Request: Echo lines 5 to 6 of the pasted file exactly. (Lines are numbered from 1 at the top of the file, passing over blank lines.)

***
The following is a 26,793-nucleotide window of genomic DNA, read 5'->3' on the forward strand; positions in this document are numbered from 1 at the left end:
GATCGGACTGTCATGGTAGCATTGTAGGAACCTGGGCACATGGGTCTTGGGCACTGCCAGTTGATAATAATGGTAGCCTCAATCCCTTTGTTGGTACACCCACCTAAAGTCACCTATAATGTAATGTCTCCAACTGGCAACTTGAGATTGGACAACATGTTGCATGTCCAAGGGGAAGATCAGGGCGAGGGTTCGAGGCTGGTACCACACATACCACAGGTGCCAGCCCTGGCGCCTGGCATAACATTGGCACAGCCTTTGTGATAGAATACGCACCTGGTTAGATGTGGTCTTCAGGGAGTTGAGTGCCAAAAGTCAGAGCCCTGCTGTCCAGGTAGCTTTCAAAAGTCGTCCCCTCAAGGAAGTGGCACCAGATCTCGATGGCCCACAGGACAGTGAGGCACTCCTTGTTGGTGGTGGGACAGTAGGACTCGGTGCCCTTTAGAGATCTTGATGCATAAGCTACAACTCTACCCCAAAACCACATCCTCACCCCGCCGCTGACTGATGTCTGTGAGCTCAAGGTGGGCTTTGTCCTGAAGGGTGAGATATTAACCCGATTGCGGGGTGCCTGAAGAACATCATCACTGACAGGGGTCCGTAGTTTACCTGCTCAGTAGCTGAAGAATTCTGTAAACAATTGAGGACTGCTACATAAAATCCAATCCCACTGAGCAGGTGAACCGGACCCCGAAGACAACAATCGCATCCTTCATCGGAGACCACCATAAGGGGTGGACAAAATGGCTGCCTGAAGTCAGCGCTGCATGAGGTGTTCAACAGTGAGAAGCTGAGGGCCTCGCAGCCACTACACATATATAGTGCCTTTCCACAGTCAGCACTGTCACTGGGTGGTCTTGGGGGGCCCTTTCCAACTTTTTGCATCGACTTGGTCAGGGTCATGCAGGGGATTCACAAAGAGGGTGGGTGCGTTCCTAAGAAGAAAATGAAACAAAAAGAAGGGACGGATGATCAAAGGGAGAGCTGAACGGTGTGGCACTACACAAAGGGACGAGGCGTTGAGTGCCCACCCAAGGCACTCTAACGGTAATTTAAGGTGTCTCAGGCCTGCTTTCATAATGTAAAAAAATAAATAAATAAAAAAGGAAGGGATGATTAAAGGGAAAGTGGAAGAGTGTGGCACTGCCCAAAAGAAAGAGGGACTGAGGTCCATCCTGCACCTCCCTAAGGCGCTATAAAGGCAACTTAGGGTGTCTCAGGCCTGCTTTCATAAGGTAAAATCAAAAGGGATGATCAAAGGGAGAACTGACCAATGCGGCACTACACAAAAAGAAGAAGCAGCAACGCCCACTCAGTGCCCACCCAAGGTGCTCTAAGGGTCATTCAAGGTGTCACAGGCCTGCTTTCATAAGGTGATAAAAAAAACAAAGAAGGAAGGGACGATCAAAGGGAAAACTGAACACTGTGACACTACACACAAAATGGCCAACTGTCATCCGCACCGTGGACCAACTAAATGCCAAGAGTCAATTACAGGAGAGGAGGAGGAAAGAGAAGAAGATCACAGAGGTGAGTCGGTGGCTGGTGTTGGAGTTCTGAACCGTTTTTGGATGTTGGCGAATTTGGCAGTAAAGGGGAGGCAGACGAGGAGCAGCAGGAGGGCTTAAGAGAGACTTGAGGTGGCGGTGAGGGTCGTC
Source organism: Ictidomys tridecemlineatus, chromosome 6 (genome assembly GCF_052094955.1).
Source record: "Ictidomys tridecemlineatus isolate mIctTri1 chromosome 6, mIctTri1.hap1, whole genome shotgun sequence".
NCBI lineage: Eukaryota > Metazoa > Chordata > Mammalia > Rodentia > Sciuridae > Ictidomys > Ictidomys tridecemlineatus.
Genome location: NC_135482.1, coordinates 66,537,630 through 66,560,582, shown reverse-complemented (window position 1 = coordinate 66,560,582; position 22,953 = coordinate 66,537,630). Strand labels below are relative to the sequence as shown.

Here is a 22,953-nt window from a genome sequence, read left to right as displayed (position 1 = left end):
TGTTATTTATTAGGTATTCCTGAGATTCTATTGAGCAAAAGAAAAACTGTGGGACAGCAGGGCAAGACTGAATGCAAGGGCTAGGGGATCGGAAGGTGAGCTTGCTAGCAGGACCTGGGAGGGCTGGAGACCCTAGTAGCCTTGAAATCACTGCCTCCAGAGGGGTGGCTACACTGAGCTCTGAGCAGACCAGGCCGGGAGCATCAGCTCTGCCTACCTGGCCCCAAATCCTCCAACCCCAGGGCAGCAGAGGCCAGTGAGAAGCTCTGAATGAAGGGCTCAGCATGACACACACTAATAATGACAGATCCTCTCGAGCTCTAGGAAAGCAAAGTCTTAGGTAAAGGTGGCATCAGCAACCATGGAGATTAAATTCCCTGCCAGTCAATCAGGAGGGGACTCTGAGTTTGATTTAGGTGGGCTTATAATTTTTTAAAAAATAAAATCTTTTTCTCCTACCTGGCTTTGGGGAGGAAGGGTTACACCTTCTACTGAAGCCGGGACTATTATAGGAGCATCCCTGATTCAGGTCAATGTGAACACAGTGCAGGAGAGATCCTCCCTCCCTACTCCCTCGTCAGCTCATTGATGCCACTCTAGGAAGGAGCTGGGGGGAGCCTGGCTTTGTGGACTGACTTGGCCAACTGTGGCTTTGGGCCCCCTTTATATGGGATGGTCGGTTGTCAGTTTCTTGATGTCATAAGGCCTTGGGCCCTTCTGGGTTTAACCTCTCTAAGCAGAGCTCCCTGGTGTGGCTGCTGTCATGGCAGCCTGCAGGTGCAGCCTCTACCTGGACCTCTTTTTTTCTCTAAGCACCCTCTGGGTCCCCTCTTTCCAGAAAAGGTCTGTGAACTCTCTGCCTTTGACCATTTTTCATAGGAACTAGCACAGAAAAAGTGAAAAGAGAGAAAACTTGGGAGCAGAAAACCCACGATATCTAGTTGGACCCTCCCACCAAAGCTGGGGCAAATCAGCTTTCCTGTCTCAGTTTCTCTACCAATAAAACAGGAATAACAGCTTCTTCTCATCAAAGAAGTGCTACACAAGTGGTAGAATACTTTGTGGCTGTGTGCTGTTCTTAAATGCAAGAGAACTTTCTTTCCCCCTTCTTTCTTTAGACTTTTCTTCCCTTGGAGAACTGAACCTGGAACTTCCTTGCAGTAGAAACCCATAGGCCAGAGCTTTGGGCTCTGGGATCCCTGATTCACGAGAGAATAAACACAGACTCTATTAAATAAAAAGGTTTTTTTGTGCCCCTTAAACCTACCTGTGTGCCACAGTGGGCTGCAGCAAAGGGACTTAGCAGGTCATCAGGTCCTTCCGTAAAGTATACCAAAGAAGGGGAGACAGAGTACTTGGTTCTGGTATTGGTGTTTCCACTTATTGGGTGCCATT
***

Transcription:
NCBI lineage: Eukaryota > Metazoa > Chordata > Mammalia > Rodentia > Sciuridae > Ictidomys > Ictidomys tridecemlineatus.
Genome location: NC_135482.1, coordinates 66,537,630 through 66,560,582, shown reverse-complemented (window position 1 = coordinate 66,560,582; position 22,953 = coordinate 66,537,630). Strand labels below are relative to the sequence as shown.